If you really want to go the extra mile, you could use an ancient technique: sending a handwritten letter. You may think that will make you seem like a dinosaur, but it’ll really make the other person feel pretty special. Nothing says “I appreciate you,” quite like a handwritten letter, and everyone loves feeling appreciated.
Even if someone hasn’t done something for you personally, you can still tell them you appreciate them and thank them for being who they are.
For example: “Hey, I know you volunteer at the shelter in your free time, and I just want to let you know I really respect that.” Or: “I’ve noticed you come into work every day with such a positive attitude. You inspire me!” It can be so fun to catch someone by surprise with appreciation.
5. Give them something.
Now, when we say “give,” we don’t mean something fancy or expensive—you don’t have to channel The Price Is Right and give someone a new car. You could leave a coffee on someone’s desk, write something encouraging on a Post-it note, bake your spouse’s favorite treat, or put a sheet of stickers in your kids’ lunch boxes. Get creative! Showing your appreciation doesn’t have to break the bank.
There are also plenty of ways to give that don’t involve money at all, like giving of your time or your talents. You could offer to babysit and give a busy mom a much-needed date night (or a nap). You could sit down and be a good friend to someone who really, really needs to vent. And if you’re the artsy type, you could make something (we have a great list of fun and budget-friendly DIY gift ideas). The list of totally valid, free ways to make someone feel loved is endless.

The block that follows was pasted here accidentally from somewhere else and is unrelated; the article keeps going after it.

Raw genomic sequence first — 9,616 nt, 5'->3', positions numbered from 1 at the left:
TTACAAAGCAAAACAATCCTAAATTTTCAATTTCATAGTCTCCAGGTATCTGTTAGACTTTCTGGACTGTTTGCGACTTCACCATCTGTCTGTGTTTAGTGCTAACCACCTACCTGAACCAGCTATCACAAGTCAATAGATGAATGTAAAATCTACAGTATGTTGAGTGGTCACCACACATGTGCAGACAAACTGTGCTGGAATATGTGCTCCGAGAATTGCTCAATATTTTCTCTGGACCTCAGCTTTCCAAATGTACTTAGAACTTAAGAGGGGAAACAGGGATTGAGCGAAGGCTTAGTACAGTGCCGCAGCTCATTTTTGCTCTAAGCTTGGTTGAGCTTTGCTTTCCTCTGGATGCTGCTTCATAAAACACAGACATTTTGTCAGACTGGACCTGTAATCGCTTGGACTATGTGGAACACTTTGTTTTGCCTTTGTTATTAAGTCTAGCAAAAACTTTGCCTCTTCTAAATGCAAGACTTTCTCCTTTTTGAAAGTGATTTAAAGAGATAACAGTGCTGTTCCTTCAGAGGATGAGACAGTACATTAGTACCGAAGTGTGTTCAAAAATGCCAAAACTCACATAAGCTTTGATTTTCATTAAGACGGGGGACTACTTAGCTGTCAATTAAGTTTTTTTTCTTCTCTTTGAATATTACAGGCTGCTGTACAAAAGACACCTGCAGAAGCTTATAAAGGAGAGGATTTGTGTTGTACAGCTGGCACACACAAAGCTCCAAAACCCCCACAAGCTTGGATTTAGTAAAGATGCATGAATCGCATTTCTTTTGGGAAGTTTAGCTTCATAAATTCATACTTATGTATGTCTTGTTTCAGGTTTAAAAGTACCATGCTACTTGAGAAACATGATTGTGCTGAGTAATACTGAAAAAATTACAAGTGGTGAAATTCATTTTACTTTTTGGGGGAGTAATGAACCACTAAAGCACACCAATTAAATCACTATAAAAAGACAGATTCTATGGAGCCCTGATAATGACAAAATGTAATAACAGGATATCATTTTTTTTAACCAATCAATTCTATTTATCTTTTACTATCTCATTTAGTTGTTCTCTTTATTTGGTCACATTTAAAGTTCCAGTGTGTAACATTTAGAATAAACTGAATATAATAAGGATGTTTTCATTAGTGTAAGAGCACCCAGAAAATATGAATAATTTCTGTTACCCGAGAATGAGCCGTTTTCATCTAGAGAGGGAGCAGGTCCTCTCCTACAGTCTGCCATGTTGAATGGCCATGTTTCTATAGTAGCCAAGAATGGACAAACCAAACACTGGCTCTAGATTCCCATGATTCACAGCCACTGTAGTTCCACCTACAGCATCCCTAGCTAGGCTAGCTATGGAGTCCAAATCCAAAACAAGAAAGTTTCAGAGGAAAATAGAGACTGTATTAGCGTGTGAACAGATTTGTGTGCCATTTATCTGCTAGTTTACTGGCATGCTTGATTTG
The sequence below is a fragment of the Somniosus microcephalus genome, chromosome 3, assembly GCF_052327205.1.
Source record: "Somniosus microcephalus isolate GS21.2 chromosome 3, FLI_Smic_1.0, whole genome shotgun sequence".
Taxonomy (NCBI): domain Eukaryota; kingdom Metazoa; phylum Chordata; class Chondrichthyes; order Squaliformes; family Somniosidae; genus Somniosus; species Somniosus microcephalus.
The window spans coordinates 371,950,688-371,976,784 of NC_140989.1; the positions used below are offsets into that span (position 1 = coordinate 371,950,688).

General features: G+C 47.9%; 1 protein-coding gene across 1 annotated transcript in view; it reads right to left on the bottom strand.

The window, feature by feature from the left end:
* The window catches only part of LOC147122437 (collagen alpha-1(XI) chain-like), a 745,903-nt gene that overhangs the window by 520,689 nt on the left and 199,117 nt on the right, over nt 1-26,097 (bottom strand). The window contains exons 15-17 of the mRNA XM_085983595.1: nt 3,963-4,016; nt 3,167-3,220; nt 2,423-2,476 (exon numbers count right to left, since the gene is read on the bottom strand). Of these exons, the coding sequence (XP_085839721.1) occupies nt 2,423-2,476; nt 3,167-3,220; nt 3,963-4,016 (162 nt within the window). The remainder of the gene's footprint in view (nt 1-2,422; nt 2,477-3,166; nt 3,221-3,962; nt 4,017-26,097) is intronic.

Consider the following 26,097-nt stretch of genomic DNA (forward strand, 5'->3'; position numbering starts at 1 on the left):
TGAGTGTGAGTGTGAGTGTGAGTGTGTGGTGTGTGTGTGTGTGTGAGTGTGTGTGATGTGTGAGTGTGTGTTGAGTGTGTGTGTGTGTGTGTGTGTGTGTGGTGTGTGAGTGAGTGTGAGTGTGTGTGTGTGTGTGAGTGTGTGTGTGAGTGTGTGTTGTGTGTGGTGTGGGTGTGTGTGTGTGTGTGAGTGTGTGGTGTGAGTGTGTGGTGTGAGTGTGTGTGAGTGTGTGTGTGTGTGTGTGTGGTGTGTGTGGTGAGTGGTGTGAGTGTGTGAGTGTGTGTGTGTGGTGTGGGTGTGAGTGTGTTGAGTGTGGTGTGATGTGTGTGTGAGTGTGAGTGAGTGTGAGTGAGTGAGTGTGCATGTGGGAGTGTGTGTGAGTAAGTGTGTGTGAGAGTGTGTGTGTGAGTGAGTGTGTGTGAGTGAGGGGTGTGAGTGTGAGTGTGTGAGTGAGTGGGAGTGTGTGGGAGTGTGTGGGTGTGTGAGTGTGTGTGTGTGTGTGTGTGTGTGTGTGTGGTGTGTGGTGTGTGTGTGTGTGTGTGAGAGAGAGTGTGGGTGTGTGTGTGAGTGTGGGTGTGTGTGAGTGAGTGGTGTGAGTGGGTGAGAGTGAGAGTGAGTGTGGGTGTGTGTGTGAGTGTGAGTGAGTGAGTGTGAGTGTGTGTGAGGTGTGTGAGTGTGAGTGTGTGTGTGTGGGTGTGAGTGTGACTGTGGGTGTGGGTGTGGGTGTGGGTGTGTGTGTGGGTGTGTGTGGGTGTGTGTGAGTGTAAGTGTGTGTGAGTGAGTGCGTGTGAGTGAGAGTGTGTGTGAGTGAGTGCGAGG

6. Brag on them to someone else.
There’s no rule that says you can’t tell the whole world about the person you appreciate! Give them a shout-out in your next meeting or tell their boss they did an amazing job on a project. Brag to your kids about how hard your spouse works every day.
Keep in mind that not everyone likes being called out in front of a group (even for something good), so consider personality when you’re deciding how to make someone feel appreciated.
7. Say it clearly: “You are appreciated.”
Sometimes, ending a statement of gratitude with something crystal clear like, “I really appreciate you” or “I really appreciate all your hard work” is even stronger than just saying “thank you.”
Talk about a way to make someone feel loved!
When you’re specific about how the person helped you and make it personal, you come across as genuine, heartfelt and authentic. And at the same time, the other person will feel truly valued and uplifted.
You never know the kind of lasting effect your words could leave on someone. As Scripture reminds us in Proverbs 16:24 (NIV), “Gracious words are a honeycomb, sweet to the soul and healing to the bones.” How awesome is it that your words of appreciation could make that much of an impact?
So, next time you want to show gratitude, resist the urge to just blurt out “thanks” in passing with the enthusiasm of a zombie. Instead, take a few extra minutes and show appreciation to that person in the strongest way possible.
And if you want to learn how to deepen your appreciation of others, you should get a copy of The Contentment Journal. In it, three-time bestselling author Rachel Cruze walks you through a 90-day journaling plan to live a more grateful life. It will help you be happy with your life and happier for others. Pick up your copy today!